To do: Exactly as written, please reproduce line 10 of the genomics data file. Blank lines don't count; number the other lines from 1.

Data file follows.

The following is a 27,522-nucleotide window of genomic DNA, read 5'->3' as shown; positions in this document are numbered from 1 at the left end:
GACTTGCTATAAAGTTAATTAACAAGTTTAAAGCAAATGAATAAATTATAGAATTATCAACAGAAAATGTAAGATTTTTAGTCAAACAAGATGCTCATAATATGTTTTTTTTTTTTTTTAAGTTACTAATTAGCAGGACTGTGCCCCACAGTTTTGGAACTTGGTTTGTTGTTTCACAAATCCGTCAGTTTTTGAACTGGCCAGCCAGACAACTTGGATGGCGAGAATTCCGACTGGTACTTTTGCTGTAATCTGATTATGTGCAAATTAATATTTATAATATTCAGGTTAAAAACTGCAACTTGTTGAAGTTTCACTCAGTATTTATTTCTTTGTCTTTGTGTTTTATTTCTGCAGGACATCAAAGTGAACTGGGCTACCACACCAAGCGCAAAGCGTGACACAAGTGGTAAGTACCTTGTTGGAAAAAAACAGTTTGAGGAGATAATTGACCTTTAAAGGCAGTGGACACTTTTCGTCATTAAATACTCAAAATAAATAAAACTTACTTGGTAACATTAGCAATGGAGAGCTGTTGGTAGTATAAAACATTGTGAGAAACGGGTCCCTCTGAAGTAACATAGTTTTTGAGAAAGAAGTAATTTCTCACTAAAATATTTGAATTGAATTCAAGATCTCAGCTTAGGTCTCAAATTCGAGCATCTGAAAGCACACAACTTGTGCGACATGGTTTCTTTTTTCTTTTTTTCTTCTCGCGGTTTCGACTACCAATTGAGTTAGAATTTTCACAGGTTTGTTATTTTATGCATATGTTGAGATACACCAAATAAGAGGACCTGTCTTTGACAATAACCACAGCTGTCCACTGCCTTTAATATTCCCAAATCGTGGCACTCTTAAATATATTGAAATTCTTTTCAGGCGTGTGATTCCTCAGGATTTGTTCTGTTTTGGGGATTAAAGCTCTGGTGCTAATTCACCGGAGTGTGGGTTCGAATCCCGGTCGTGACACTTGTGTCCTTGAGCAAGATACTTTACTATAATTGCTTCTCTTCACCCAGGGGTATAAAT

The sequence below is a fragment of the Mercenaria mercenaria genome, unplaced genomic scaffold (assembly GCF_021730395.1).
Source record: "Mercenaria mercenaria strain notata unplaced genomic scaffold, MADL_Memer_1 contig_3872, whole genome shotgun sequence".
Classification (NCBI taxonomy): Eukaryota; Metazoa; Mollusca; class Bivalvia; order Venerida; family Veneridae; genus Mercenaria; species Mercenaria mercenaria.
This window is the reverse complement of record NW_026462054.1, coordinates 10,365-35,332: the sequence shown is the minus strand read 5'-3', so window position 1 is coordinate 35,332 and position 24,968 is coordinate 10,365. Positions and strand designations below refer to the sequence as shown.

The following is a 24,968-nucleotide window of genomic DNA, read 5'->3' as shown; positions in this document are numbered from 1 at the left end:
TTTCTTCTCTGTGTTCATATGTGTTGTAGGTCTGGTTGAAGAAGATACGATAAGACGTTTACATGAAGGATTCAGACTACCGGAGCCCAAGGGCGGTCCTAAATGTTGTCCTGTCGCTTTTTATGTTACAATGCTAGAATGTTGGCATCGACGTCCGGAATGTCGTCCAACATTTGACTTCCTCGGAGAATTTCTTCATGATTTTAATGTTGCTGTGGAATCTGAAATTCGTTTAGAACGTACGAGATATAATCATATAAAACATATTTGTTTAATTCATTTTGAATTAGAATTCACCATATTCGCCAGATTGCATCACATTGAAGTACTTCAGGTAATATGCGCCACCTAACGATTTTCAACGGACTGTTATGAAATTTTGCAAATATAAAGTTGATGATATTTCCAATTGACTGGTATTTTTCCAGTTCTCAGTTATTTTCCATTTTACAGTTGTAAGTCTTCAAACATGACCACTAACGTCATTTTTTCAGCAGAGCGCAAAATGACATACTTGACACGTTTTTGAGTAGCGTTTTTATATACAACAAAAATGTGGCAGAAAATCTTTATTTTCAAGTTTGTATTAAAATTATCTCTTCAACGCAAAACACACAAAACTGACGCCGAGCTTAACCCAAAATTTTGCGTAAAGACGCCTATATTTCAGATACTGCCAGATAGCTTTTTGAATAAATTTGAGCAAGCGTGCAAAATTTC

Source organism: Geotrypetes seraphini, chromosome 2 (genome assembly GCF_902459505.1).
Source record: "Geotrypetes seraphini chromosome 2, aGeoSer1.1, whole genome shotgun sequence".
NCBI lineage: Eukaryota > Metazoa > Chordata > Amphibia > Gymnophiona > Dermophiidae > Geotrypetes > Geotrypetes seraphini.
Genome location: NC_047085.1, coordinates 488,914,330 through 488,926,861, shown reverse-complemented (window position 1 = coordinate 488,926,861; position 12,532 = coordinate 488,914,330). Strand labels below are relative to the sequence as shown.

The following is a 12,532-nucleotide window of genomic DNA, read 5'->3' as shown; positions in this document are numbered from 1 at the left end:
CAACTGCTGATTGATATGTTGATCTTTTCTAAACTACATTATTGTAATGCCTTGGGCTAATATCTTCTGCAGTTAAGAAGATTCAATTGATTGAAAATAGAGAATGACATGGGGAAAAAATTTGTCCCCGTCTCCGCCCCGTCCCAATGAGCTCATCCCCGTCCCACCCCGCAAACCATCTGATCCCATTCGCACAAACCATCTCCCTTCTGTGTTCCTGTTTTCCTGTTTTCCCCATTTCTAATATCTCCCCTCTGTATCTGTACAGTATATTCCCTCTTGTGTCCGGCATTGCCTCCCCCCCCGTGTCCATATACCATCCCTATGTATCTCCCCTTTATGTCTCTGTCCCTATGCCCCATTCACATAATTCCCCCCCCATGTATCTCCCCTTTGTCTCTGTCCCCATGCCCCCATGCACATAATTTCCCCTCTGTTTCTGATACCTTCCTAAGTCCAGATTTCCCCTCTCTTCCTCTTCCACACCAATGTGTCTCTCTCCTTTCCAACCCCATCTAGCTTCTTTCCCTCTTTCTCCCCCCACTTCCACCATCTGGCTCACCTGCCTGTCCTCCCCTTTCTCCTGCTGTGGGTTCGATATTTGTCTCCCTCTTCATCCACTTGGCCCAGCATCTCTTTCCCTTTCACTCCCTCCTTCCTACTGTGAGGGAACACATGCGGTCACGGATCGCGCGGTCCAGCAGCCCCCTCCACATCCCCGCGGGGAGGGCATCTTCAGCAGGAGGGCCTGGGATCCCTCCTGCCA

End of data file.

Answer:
Source record: "Geotrypetes seraphini chromosome 2, aGeoSer1.1, whole genome shotgun sequence".